Oil, which is priced in dollars after the Petrodollar system was created in 1973, is not the only catalyst that drives the gold market. The status and health of the economy, as seen through the rate of unemployment, significantly affect the price of gold exchange rate rupee to usd. When unemployment is low, the value of the dollar tends to appreciate, which leads to a decline in the price of gold. This is the case with the United States: the latest job report released on February 5 showed that the unemployment rate dropped to its lowest levels in eight years, dipping to 4.9 per cent below the five per cent rate, which many economists consider as the ‘full-employment’ rate usd chart live. In parallel, wages are increasing at a steady rate of 2.5 per cent, higher than the projected rate of 2.2 per cent.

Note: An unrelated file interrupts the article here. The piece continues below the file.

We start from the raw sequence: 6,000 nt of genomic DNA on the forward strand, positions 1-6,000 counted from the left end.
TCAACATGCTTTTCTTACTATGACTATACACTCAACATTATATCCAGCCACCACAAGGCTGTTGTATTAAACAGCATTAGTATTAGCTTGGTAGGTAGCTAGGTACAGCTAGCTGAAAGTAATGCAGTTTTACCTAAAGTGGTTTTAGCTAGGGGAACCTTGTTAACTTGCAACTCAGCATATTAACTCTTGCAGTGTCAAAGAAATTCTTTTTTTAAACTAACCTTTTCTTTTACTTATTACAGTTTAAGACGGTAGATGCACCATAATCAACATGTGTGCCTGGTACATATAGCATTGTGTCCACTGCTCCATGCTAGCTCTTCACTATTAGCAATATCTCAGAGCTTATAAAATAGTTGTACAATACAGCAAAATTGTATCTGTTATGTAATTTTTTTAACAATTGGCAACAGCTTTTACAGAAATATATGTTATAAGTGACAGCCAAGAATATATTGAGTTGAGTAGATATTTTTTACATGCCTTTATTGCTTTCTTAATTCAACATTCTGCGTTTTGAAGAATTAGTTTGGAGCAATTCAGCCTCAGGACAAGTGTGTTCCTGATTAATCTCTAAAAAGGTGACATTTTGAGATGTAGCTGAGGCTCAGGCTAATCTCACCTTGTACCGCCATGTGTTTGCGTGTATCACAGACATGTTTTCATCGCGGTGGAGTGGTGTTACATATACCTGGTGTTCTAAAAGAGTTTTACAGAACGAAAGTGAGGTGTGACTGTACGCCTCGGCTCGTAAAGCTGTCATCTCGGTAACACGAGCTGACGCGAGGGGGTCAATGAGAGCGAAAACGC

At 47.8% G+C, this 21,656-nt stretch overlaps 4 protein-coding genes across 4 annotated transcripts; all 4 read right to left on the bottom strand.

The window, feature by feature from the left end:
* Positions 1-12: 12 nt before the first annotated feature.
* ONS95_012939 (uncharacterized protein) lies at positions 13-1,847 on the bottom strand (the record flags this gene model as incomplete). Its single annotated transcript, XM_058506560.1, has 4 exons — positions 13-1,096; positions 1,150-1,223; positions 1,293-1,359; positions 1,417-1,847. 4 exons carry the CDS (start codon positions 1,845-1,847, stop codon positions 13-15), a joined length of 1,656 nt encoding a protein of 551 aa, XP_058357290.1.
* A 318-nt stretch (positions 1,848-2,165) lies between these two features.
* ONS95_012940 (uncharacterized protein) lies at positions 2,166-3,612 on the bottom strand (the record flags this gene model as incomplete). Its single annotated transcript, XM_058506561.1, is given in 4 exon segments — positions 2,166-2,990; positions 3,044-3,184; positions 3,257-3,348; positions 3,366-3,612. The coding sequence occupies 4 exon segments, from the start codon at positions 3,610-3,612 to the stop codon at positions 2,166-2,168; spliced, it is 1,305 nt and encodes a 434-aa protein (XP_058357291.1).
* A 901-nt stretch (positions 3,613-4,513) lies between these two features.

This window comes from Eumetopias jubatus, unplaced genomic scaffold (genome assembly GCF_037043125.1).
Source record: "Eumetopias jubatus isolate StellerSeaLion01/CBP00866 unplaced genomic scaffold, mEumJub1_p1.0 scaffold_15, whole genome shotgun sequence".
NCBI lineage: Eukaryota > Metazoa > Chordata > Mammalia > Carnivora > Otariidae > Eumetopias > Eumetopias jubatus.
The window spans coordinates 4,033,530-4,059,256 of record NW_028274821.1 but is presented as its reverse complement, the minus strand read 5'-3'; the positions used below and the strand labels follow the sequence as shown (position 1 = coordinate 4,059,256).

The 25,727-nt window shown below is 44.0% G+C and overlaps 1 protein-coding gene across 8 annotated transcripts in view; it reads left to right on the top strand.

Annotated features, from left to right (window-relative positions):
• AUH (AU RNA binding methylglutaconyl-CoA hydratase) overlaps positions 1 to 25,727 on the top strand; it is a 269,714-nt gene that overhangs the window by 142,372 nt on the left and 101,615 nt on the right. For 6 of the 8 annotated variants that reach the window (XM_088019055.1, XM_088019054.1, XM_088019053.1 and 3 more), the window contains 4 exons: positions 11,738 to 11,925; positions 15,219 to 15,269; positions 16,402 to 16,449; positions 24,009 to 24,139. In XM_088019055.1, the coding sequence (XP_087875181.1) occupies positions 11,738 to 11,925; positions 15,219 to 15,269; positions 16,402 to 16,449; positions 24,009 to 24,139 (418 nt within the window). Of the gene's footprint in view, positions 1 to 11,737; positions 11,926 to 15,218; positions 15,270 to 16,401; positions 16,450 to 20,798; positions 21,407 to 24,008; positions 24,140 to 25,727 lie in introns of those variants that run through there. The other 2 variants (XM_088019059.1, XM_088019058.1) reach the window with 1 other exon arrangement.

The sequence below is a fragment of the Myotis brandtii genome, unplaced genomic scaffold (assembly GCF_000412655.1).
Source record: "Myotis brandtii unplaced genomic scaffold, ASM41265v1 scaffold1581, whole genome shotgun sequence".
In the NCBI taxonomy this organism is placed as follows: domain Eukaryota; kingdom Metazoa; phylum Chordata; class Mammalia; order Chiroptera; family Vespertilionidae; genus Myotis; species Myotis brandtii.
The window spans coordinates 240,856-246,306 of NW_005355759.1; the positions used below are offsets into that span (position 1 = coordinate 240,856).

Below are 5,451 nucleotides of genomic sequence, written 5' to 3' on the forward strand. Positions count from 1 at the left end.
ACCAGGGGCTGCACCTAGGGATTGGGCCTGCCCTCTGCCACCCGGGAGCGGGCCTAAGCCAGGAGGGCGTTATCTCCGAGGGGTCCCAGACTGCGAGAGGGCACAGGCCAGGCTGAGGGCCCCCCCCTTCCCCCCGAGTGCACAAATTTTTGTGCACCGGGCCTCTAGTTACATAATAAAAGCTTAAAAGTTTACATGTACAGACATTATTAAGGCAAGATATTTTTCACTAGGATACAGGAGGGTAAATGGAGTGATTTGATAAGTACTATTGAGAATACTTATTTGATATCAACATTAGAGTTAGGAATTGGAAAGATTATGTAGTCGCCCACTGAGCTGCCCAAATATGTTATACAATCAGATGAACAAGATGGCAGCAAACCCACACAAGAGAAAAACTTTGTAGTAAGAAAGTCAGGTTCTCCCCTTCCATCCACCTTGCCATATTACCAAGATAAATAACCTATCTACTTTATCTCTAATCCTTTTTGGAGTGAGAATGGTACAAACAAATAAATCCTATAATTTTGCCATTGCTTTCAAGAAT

The overall picture seems promising; consequently, the gold price dropped sharply from US$1,161 to US$1,146 per ounce, just minutes after the release of the US jobs report. Nonetheless, this remains higher than the six-year low of US$1,1049 reached by the end of 2015. But since the number of jobs added in January in the United States according to the released report was only 151,000 jobs, which is below the predicted forecast of 190,000, then this suggests a possible delay in another interest raise rise, and hence imply that the gold price might pick up again as economic fears come again into the picture.

In a nutshell, “All other things being equal, a rising dollar means a falling gold price,” said Brien Lundin, editor of Gold Newsletter usd cad news. So, “over the short term, and especially during periods where monetary or price inflation isn’t a concern, then gold and the dollar do trade in a generally inverse way.”